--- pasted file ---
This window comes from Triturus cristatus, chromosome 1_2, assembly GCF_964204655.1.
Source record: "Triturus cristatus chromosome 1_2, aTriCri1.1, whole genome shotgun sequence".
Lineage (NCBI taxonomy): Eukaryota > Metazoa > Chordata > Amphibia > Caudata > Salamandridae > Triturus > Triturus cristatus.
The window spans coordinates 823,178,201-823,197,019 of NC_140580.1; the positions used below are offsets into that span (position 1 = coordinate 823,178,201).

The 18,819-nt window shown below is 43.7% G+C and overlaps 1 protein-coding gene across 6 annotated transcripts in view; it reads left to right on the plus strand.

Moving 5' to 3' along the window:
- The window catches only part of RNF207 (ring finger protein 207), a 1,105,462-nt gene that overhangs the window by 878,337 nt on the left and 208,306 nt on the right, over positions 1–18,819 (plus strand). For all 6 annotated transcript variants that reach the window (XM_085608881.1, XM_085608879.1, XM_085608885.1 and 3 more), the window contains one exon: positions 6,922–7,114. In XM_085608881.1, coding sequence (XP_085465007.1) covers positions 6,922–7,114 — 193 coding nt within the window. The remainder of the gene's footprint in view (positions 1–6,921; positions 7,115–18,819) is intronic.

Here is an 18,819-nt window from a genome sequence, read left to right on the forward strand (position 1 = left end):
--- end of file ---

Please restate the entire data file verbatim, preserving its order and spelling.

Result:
This window comes from Triturus cristatus, chromosome 1_2, assembly GCF_964204655.1.
Source record: "Triturus cristatus chromosome 1_2, aTriCri1.1, whole genome shotgun sequence".
Lineage (NCBI taxonomy): Eukaryota > Metazoa > Chordata > Amphibia > Caudata > Salamandridae > Triturus > Triturus cristatus.
The window spans coordinates 823,178,201-823,197,019 of NC_140580.1; the positions used below are offsets into that span (position 1 = coordinate 823,178,201).

The 18,819-nt window shown below is 43.7% G+C and overlaps 1 protein-coding gene across 6 annotated transcripts in view; it reads left to right on the plus strand.

Moving 5' to 3' along the window:
- The window catches only part of RNF207 (ring finger protein 207), a 1,105,462-nt gene that overhangs the window by 878,337 nt on the left and 208,306 nt on the right, over positions 1–18,819 (plus strand). For all 6 annotated transcript variants that reach the window (XM_085608881.1, XM_085608879.1, XM_085608885.1 and 3 more), the window contains one exon: positions 6,922–7,114. In XM_085608881.1, coding sequence (XP_085465007.1) covers positions 6,922–7,114 — 193 coding nt within the window. The remainder of the gene's footprint in view (positions 1–6,921; positions 7,115–18,819) is intronic.

Here is an 18,819-nt window from a genome sequence, read left to right on the forward strand (position 1 = left end):